Tim Blair
Thursday, April 02, 2009 at 08:55am

Some old-fashioned British police work at the G20 street party:

Further images here.

UPDATE. The Age‘s Paola Totaro reports:

He came, he covered his face, he shimmied up a two-storey Corinthian column – and conquered the mighty Bank of England.

And when the protester’s black-and-white banner unfurled over the stone scrollwork, reading ‘Stop Trading on our Future’, the spontaneous roar and cheer of thousands said more than a million essays.

More than a million essays written by Paola Totaro, perhaps. Her early enthusiasm for the event slowly evaporated as the protesters reverted to type:

Unfortunately, the walls of the banks and every available corner were also used as urinals.

Typically, these carbon-hating clean-earth types trashed the place:

Protesters were still in the square burning effigies as night fell.

The cesspool they would leave behind, however, was probably the worst damage of the protest.

That cesspool says more than a million essays.


Back on Planet Earth, the Cesspools in Eden were the responsibility of the police, who employ a tactic known as ‘kettling’.

Outside the Bank of England, thousands were held for up to eight hours behind a police cordon, in a practice known as “kettling”. Parents with children and passers-by were told by officers on the cordon that “no one could leave”. According to witnesses, when they were finally allowed to go on Wednesday night, they were ordered to provide names and addresses and have their pictures taken. If they refused, they were sent back behind the cordon.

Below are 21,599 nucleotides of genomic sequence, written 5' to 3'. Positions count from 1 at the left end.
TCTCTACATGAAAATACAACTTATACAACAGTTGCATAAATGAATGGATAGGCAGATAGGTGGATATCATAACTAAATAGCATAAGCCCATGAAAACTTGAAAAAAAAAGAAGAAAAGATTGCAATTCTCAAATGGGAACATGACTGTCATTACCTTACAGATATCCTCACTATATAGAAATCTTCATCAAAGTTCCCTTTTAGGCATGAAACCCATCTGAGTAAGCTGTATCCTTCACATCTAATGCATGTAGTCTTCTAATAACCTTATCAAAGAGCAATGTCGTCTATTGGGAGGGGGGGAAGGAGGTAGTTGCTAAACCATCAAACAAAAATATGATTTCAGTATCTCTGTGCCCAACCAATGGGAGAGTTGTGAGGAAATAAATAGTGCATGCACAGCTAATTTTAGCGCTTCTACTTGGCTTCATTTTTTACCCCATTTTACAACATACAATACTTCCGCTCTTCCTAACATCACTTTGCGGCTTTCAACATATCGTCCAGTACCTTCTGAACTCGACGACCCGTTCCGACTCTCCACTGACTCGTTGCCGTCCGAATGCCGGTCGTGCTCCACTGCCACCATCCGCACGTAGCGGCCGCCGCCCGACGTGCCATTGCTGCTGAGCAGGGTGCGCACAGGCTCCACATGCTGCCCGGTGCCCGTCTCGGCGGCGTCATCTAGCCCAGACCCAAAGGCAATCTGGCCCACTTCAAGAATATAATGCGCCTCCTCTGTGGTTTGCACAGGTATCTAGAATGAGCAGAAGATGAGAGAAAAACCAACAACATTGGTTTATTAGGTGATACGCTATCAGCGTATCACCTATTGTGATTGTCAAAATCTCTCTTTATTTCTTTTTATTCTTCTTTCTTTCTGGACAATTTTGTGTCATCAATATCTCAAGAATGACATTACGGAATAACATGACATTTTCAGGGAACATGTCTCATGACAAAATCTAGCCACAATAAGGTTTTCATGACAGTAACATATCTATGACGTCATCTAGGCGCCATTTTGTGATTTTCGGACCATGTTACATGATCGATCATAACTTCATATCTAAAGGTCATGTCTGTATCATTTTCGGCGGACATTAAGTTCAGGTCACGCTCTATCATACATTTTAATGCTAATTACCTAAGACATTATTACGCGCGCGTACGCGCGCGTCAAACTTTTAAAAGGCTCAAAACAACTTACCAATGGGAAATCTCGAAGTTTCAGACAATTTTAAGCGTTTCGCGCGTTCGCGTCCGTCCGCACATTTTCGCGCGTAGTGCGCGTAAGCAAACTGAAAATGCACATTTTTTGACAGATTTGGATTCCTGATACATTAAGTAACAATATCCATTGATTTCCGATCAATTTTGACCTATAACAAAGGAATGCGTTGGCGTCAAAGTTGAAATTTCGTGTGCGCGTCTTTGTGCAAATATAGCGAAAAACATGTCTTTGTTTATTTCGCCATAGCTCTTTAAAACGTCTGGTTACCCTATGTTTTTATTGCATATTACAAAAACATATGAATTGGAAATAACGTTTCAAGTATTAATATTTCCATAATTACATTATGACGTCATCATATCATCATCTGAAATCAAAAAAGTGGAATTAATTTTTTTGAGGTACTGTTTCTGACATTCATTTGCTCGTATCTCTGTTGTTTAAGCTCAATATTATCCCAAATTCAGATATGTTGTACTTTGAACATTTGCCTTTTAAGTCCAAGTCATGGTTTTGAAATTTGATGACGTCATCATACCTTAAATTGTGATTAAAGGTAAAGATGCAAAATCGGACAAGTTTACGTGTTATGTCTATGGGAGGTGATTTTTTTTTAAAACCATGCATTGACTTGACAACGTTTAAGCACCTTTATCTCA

Paola failed to notice this; she did, however, assemble enough evidence to conclude that, on the whole:

The great majority of the police, seemingly ever-patient and self-controlled, stood for hours as kids baited and yelled, shoved and provoked. A handful of officers used well-placed elbows while batons were raised only in response to the vandalism.

For reportage see: Schnews, Friday 3rd April 2009 | Issue 671:


Despite the media’s apocalyptic predictions, the four horsemen (See SchNEWS 667) did at least make it to the Bank of England. Whether this was a good idea or not is open to question. It certainly brought a measure of mayhem to the financial heart of London, which seemed largely closed down for the duration. Our numbers were impressive – given the short notice and the media hype of extreme violence. But tactics adopted gave the Met free rein to place a huge cordon around the entire demo – the so-called kettle.

As soon as the final Black Horse (ironically the one symbolising land enclosure) arrived, police lines rapidly snapped into place across the streets surrounding the plaza that the bank sits on. Unfortunately – although many did successfully make a break for it – the majority of the crowd, with little idea of what to do (unless they’d read last week’s SchNEWS public order guide obviously) stood around as this manoeuvre was executed. Whilst we know that the protests were organised on very short notice, there seemed to be little aim other than simply getting into the area – there were no bust-cards, and no attempts at crowd co-ordination.